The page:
Lisboa

Last week-end I went to Lisbon.
I hadn’t been back for a while and it was really nice to see the city again. I hadn’t realised I had missed it so much.

I have visited many cities by the sea, but none of them has such an intense relation with water, the sea, the river. So much of its folklore, traditions, art is intimately related to water. It is a town that is open and welcoming towards its river, the Tejo: if you go to the grand Praça do Comercio, the entrance to Lisbon from the river, you see a huge square, one side of which is the river itself, and even if it’s huge you do not feel intimidated or dwarfed, you see an embrace.

20130701-221908.jpg

I like the light in Lisbon’s old town: the streets are cobbled with white stones that reflect the clear light and the atmosphere is really special. Sometimes they are paired with black stones to form patterns and designs, and the result is always very pleasing. (Black and white are Lisbon’s colours)

20130701-222035.jpg

Lisbon is also the city of hills, steep hills. It’s a bit like San Francisco, even if the impression is completely different, as the streets are very narrow, sometimes to the point that there is no car transit, the houses are made of stone, and usually there are drying clothes hanging from the balconies.

20130701-222139.jpg

20130701-222224.jpg

20130701-222426.jpg

Microwave Diva

Oh yes, I finally got a microwave. You may not believe it, but, luddite-like, we have steered clear of one until recently. We mostly used it for defrosting and re-heating when we first got it, as we were of course, not very good at cooking with it, you know what it’s like: rubbery potatoes, dry cauliflowers… the lot.

But I’m a sucker for design. (What the… I hear you wondering) Well, I caught sight of the Lékué Steam Case, and even though I didn’t think much of it to start with, I was sold afterwards. It looks really cool (it was designed by Luki Huber) and, with a microwave, it makes sense: it’s like cooking “en papillote”, but super fast. You could achieve the same effect by wrapping your food in non-stick paper, but the Steam Case is easier, re-usable, and it is more “sauce-friendly”.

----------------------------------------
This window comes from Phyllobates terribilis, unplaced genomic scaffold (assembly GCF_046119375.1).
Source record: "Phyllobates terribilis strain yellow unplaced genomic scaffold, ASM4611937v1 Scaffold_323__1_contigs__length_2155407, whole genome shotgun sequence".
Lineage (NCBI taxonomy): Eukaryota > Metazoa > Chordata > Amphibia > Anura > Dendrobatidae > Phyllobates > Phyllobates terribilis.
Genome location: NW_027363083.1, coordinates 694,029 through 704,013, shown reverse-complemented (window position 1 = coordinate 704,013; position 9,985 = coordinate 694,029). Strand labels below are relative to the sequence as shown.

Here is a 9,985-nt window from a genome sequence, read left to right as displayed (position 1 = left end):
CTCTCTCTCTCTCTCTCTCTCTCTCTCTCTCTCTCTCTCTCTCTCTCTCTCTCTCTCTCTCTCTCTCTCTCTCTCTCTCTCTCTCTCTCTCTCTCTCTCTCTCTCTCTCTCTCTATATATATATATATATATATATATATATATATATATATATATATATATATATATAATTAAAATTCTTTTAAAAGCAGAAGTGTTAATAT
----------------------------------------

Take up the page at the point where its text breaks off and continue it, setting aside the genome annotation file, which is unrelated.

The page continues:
picture courtesy of lekue.es

You can use it with the tray to steam your food, or without it, if you prefer to cook it with some kind of sauce, or just in its own juices.

The most recent addition to my collection is the Ogya, a brand new “microwave pot” where you can make risotto, soup and other “soupy” dishes (had it been on the market before, I would probably have just bought this).

picture courtesy of lekue.es

It’s really neat, even if I didn’t think risotto could be made in the microwave and be palatable… Well, I was wrong. I made a very nice mushroom risotto in just 15 minutes.

And then the last gadget, the Steam Roaster. This is basically a silicone bowl, where you can season or otherwise prep your food. The good thing is that, being flexible and having a lip and a slit, you can then fold the bowl to close it and cook your food in it. You use this if you want a crispier coat for your steamed food.

picture courtesy of lekue.es

I know the big question is: Is it safe?

Well, all Lékué cookware is made of Platinum Silicone, so it is safe for food contact, and is tested for high temperatures. Silicon (the main component of silicone) is an inert material in itself, but it needs to be vulcanized to be used, and here’s where bad things can happen. Some companies use low grade, cheaper materials for this process, and while this is perfectly fine for non-food-grade silicone, it’s a no-no for cookware, as such cheaper materials are usually harmful and can release particles in your food, which you really don’t want. On the contrary, platinum silicone is the best quality and uses only platinum as a catalyzer (and you pay for it); is used also in surgery materials, baby bottle nipples and so on.

I am just so surprised by how good some of the dishes I cooked tasted, that I thought I’d share this with you 🙂 Enjoy.